We hate etolls, but we’re not giving up our cars. That’s the message sent back to government today by the people of Gauteng, sent in a quality of life survey conducted by the Gauteng City-Region Observatory (GCRO) and presented today.
The GCRO, a partnership between the University of Johannesburg, Wits University, Gauteng Provincial Government and South African Local Government Association (SALGA), has been conducting the Gauteng Quality of Life survey biannually, the data for 2013 was published today.
The survey allows residents of the Gauteng City-Region to express their views on topics ranging from service delivery to informal traders to use of amenities to politics and more and act as a way for the provincial government to get feedback on how they are performing in their service to the Gauteng province.
Generally speaking, residents are happy with their lives as a whole showing satisfaction with many municipal services if not with the actual provincial government. They’re also relatively well connected with twice the percentage of houses boasting internet access compared to the national average – although since the national average is only 10%, that’s not saying much.
The survey report is quite in-depth with many aspects having been analysed and reported, here are a few interesting reported findings that we picked up on.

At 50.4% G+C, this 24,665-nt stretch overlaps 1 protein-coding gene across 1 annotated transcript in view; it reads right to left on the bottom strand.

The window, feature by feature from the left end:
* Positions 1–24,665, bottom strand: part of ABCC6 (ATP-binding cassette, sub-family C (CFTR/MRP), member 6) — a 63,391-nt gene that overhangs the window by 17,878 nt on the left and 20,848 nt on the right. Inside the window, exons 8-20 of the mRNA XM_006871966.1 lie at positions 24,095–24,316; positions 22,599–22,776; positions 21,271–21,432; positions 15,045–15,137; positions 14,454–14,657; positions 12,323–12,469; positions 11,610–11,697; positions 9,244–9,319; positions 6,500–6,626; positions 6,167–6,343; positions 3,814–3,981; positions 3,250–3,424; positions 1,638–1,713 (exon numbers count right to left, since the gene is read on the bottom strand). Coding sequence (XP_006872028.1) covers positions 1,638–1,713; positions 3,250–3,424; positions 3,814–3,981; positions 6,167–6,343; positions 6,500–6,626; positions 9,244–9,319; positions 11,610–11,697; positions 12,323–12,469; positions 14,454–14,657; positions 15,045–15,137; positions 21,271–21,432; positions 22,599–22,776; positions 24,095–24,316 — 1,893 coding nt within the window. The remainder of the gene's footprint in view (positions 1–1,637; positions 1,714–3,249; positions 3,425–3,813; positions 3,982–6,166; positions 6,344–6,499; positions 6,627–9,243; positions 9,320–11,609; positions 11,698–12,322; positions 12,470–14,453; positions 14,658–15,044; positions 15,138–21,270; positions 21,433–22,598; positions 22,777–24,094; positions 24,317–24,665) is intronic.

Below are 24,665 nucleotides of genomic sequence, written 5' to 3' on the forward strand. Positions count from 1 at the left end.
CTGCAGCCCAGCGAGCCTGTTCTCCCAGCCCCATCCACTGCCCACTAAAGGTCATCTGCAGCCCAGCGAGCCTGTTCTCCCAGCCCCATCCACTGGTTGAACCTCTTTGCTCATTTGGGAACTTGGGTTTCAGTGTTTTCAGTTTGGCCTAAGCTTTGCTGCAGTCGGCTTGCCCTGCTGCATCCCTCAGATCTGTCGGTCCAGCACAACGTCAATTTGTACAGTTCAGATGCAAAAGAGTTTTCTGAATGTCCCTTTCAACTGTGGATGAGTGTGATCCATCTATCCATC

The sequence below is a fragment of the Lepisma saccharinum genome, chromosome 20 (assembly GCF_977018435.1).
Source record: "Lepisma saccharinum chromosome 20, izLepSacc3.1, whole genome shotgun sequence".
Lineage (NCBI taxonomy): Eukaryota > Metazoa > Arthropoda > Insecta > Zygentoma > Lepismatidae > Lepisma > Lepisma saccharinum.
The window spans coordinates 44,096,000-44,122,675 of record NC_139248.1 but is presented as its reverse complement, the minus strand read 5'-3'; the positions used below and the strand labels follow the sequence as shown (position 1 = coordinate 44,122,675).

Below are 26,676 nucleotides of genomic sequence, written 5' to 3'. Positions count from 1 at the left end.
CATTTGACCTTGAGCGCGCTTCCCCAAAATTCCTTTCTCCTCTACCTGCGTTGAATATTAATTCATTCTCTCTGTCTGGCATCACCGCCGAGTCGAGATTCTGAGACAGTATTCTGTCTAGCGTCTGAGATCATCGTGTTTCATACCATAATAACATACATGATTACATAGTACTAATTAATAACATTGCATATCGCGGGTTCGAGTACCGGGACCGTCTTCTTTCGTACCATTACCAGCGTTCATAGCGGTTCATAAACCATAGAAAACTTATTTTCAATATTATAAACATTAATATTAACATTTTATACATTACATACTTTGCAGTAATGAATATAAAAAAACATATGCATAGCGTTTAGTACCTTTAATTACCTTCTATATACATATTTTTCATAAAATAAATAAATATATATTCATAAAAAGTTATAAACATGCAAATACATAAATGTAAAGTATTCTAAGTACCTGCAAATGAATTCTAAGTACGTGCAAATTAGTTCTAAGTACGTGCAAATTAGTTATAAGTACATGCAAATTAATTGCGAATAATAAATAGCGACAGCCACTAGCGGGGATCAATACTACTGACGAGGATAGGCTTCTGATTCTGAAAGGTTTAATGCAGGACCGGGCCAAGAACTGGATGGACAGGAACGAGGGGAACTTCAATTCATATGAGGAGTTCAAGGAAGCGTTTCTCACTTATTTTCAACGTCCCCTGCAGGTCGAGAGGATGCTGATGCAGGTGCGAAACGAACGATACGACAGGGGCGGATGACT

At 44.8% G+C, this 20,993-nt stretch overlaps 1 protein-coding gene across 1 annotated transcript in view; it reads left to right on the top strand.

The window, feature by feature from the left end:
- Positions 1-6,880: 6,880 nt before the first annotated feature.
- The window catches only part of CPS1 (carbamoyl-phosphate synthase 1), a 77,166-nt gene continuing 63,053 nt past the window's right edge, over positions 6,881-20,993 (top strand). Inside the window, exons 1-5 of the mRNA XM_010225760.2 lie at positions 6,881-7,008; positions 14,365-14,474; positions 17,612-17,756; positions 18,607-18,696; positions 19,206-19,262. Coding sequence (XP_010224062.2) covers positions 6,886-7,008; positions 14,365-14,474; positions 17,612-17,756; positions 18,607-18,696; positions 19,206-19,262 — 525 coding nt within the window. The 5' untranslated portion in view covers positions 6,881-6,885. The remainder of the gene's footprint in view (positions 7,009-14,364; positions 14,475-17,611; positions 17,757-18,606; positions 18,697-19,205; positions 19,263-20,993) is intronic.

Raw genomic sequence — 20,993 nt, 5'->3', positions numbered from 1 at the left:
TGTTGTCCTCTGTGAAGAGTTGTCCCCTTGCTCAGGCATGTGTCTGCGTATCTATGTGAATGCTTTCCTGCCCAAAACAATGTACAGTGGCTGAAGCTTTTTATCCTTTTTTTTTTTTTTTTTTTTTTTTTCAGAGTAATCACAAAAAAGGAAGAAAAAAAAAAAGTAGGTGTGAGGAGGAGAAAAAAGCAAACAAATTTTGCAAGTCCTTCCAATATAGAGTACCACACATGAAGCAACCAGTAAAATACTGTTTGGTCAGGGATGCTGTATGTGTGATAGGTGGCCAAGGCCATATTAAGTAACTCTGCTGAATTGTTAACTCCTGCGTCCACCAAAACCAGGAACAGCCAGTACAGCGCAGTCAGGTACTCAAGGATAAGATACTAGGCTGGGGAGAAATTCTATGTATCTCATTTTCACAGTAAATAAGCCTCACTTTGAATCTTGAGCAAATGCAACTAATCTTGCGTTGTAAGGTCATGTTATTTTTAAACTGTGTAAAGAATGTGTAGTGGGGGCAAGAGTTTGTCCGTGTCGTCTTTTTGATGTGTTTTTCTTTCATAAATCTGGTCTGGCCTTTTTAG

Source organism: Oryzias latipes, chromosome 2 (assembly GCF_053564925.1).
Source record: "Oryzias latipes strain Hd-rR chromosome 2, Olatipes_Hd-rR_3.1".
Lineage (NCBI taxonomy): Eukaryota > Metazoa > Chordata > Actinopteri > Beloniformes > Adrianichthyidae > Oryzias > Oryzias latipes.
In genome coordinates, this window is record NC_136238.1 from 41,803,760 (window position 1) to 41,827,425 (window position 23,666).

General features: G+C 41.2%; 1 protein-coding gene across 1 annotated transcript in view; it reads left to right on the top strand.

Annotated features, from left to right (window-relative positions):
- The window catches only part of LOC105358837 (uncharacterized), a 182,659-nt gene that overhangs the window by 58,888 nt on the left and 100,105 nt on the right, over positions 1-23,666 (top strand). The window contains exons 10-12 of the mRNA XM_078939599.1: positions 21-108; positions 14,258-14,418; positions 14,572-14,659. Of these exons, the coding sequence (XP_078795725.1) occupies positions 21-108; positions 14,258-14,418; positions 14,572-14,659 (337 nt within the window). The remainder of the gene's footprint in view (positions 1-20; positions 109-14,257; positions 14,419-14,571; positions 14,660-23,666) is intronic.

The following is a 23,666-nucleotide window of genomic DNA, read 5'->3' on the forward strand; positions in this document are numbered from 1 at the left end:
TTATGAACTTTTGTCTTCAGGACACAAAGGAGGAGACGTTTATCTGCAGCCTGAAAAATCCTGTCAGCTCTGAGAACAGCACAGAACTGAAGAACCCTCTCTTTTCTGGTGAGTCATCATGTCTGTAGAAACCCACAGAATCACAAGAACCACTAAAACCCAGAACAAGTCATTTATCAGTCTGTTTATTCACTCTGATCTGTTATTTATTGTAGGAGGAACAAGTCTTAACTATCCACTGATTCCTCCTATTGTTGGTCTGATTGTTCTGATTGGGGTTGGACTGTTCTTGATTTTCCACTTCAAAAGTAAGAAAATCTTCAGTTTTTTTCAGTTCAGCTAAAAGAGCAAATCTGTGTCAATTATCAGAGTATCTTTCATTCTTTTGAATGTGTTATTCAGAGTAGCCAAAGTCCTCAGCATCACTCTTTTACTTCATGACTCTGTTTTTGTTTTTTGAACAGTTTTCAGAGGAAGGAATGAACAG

Satisfaction with life overall
Life can be stressful and there are many worrying external factors such as the job market and economy threatening our quality of life, but 70% of Gautengers said they are generally satisfied with their lives overall.
As controversial as e-tolls are and with many residents not happy with the introduction of the tolls, not many people have changed the way they get to certain places because of them.
Access to internet
Internet connectivity in households still remains a problem in Gauteng, only 19% of households said they have an internet connection. Across South Africa, only 10% of households have internet connection. “Green behaviour”
Gautengers are hardly recycling, if at all and the numbers are getting worse, just over 600 000 people in the province recycled last year, that’s just 7% of the total population.
Access to electricity for Gauteng residents was at 91% and most residents said they were satisfied with the energy service.
“Only arrogant leaders ignore what comes out of these maps”, Makhura said referring to the GCRO’s findings represented on maps and graphs. “Gauteng is a very complex space…There are many things we may not always resolve, but the gap between active governance and working with communities is something we want to work on.”
The premier also said that the provincial government would be pouring more funds into the GCRO’s work to expand research.
You can see more findings from the Gauteng Quality of Life Survey on the GCRO website.[Main image- Flickr CC Chris Eason. Graphs supplied by GCRO]